by John Campbell
In November 2001 I was lucky enough to tag along with a group of South Australian Museum staff being shown significant Gunditjamara sites by Daryl Rose, from the Winda Mara Aboriginal Corporation at Heywood in southwestern Victoria. Starting in Nelson on the Victoria South Australia border we visited shell middens; a canoe tree; wetlands where various plants were farmed for roots and tubers and puung'ort grass was collected for making nets; the old Condah Mission which was established in 1868; and Lake Condah (Tae Rak), where stone channels and weirs once supported the aquaculture which in large part was responsible for permanent human settlement.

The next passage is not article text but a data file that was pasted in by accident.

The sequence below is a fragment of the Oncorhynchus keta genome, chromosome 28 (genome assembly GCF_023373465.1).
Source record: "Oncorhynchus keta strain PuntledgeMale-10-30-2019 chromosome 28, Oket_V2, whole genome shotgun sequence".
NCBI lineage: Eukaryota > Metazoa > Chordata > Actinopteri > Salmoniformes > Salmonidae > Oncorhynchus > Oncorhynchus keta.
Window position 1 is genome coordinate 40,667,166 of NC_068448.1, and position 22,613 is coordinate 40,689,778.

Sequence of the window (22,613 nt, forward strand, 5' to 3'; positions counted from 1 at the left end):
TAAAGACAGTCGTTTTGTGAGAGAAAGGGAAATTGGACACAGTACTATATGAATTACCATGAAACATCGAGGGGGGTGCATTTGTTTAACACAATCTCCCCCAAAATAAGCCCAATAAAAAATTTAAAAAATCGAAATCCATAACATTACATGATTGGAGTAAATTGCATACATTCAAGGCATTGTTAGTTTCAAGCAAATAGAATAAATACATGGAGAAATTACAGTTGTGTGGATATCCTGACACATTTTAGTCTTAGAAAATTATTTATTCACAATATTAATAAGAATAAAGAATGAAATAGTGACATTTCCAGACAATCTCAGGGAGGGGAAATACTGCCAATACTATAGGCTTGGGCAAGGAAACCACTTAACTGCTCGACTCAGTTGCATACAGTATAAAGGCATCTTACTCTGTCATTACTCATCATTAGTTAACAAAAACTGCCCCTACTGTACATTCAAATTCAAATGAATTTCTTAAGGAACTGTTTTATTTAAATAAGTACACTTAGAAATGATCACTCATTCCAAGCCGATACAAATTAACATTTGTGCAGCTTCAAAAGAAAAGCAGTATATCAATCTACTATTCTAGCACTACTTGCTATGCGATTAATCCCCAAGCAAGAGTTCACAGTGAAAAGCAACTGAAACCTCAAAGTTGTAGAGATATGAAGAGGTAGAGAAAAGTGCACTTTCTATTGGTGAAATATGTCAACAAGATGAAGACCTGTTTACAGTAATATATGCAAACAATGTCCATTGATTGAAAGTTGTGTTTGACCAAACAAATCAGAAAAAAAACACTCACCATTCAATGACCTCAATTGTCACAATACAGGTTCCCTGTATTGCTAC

Since then, I've returned to walk and camp near the lake and in the adjacent Budj Bim - Mount Eccles National Park many times. The Condah 'lake' of 2001, which held almost no water because it was drained in the 1950s, has since filled following a 2010 weir-building project and some reasonable rainfall in recent years. The following links provide information on this development.
As elsewhere in Australia, settler-colonialists had turned natural waterways into drains, ripped out vegetation for pasture, and imported weeds, rabbits, etc. Until a few years ago, cattle still trampled significant sites and had reportedly destroyed reed beds. But no more, as the weir project is just one part of a bigger project. It is still too early to say how the revitalised lake may affect the Condah habitat. It will probably be many decades before substantial change occurs. However the listing of 10000 hectares of this area as the Budj Bim National Heritage Landscape in 2004 was recognition of its great importance and has given impetus to further work on rehabilitation.